OK, so if the idea is workable and there’s a market, that’s great. Next you have to see if it will be profitable. It’s not enough to open the doors. The only thing that’s going to keep those doors open is customers-lots of them.

This is going to require a little more work to figure out. You need to estimate as accurately as possible every single expense involved in this business-from the rent to the inventory to the marketing to the payroll, even the licensing fees.

Usually, you’ll have start-up and operating costs. As in, it takes $1.5 million to open the doors of a typical McDonald’s. What it takes to run it every month-that’s additional. And so you’ll have to make enough money every month to not only cover those monthly expenses but also to recoup your investment plus turn a profit. It can be a tall order! So that leads me to the other side of the equation-projected sales or revenue (the money you will be bringing in). Since there are so many hands in your pocket as a business owner (the employees, the taxman, the utility companies, your inventory suppliers… you name it), you get to keep only a fraction of every dollar you make. That’s why it’s critical to find out what that profit margin will be. Thirty percent? Twenty percent? Ten? The answer is: It depends on the business.

A&H Turf & Specialities: The Nuts and Bolts of Growing a Business

In 1984 Dave Anderson and his dad, Al, founded A&H Turf & Specialties just a stone’s throw from where the main building stands today. As the name implies, the business originally centered on irrigation supplies and equipment. Along with sprinkler heads, fittings, and pipe, A&H sold a few related hardware items, such as shovels, fasteners, and sandpaper.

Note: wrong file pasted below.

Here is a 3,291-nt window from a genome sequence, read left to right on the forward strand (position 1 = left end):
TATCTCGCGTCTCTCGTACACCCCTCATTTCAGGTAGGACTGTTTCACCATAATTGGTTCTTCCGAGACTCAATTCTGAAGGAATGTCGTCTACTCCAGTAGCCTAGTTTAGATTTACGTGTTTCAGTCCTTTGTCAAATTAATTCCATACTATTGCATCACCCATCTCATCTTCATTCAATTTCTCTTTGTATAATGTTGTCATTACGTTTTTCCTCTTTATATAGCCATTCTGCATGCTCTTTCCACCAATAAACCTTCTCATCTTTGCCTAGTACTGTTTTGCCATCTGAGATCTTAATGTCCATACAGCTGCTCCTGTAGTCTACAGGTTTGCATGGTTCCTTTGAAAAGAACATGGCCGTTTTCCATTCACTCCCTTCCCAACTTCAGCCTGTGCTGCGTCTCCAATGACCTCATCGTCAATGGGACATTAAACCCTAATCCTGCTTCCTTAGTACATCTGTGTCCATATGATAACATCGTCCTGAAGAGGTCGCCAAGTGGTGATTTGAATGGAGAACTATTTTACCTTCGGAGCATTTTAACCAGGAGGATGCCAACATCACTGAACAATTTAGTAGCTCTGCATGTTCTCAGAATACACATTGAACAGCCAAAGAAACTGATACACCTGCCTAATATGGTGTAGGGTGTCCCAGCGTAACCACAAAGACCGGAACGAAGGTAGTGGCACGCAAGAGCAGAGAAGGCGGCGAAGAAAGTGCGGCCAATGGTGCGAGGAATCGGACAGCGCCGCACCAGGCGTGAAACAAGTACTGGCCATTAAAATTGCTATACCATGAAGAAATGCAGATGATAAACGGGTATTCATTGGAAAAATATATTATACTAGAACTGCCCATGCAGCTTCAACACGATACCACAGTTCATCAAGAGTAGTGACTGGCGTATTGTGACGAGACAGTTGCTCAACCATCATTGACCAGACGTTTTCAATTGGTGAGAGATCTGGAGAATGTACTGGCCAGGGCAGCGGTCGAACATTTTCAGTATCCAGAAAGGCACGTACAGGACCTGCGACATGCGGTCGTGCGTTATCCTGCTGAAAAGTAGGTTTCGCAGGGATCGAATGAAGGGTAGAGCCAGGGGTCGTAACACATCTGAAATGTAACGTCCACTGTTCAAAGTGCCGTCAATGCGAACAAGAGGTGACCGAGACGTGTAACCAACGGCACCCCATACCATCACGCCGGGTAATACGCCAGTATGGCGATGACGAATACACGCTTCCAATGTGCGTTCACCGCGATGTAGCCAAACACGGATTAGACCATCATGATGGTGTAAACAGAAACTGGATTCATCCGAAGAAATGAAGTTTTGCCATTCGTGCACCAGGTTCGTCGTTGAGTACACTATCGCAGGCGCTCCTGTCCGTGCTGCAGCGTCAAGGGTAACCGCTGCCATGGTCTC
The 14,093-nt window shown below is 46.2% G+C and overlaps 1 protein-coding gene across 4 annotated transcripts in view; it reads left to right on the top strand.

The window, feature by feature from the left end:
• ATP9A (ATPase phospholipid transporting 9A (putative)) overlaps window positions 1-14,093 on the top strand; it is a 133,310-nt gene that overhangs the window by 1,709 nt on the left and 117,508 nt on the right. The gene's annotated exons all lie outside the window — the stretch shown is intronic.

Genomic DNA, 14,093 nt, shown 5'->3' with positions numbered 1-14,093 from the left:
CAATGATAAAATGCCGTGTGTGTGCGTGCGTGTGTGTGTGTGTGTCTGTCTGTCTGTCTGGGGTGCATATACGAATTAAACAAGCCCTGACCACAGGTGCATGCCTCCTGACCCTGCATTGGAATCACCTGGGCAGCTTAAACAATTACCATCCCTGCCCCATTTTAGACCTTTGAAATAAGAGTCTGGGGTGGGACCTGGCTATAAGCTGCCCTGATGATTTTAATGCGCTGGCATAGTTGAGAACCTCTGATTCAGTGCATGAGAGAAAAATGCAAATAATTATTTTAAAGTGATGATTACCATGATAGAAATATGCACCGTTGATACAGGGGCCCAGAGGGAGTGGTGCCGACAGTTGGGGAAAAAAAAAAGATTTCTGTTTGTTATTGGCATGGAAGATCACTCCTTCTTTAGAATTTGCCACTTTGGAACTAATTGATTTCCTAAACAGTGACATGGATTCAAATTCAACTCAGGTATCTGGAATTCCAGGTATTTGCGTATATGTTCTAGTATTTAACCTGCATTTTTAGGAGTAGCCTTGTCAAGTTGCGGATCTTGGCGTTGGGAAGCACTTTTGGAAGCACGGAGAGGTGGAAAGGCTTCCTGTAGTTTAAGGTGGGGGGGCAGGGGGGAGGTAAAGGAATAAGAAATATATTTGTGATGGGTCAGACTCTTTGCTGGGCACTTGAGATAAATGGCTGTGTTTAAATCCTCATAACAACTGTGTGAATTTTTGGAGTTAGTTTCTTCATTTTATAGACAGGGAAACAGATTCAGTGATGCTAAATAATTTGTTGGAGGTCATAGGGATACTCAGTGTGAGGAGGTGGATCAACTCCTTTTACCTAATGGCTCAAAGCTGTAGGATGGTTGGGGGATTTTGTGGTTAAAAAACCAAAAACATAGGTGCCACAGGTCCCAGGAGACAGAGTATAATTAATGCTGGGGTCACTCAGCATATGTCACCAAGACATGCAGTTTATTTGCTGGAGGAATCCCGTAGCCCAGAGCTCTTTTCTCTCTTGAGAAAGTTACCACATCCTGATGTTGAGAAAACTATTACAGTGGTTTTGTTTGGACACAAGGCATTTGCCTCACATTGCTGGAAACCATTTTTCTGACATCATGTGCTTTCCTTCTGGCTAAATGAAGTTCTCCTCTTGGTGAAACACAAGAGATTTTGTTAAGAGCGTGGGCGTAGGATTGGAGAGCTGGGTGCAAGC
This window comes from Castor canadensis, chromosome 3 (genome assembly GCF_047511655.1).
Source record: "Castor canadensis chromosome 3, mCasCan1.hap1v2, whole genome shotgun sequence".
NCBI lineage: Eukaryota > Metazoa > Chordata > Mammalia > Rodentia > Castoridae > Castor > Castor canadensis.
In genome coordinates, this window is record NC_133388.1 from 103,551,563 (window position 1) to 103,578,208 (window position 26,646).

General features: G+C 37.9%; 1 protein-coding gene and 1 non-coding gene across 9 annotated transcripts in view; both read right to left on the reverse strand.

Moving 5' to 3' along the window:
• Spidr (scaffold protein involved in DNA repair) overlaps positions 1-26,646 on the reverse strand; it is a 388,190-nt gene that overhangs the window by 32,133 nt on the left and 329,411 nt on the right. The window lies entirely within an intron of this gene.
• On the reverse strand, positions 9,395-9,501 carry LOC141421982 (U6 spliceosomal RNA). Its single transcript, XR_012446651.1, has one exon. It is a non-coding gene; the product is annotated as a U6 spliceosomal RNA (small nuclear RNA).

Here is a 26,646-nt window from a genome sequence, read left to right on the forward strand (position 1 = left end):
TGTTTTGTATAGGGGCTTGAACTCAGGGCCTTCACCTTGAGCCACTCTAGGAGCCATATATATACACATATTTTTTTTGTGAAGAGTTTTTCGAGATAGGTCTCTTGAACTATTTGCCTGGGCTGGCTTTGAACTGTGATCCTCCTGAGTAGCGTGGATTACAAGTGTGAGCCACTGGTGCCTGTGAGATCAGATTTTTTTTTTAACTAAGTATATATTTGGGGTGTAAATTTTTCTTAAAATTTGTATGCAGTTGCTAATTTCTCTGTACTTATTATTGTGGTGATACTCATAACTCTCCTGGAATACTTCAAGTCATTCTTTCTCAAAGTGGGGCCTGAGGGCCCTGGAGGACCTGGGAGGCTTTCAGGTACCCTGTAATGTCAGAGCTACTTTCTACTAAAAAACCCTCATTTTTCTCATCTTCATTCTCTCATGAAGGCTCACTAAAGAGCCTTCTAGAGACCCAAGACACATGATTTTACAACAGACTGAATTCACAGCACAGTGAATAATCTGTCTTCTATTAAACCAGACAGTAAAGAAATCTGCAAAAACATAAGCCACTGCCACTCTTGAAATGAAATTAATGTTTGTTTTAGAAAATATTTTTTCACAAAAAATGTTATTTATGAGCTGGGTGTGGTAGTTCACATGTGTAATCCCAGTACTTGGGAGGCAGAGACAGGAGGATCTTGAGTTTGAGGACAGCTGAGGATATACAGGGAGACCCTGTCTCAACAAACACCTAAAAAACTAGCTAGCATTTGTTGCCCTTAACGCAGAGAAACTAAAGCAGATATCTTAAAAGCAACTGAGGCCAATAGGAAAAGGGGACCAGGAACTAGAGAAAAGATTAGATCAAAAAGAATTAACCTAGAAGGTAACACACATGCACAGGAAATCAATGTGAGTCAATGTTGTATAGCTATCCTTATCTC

By 1988, the business had expanded into power tools and hand tools. In the years since, A&H has expanded to stock and supply full lines of tools, hardware items and equipment representing at least 475 major manufacturing firms around the world. But rather than concentrating on how many products they can cram into the warehouse, showroom and surrounding acres, A&H has always focused on supplying quality products from industry leaders.

Quality Sells

A glance at the many shelves and displays in the main store says it all. Respected names, like Blum, Festool, 3M, Accuride, Rain Bird, DeWalt, Freud, Stanley, Amerock, Belwith Keeler, Schlage, Baldwin, Emtek, Schaub & Company make up the A&H inventory line. What you won’t see are the inferior quality tools usually found at famous discount centers.

Dave Anderson explains why: “We’re simply not interested in carrying the low-end imported hardware or supplies. It doesn’t last.” Tools and hardware that last and that get the job done has proven to be a good market, so far.

Blum hardware is a good example of the quality products A&H is proud to carry. Made in Austria, Blum hardware is very high end, world famous for its quality. Dave says that A&H Turf and Specialties has been seriously involved with Blum since the beginning. In fact, A&H sold the first Blum hardware and machinery available west of the Mississippi.

And it’s not just about selling products. Today, A&H continues to provide continuing education training from Blum to employees in contact with hardware buyers and installers. They can readily assist contractors and homeowners with the specs and tolerances required for proper hinge applications and installation.

Hardware in the Blood

Dave and his dad both had a good deal of previous hardware experience before starting A&H Turf & Specialties. Dave says, “I’ve been in the hardware business all my life, since I was 12. I’ve got 37 years experience in functional, building, and irrigation hardware.” And he’s not just blowing smoke.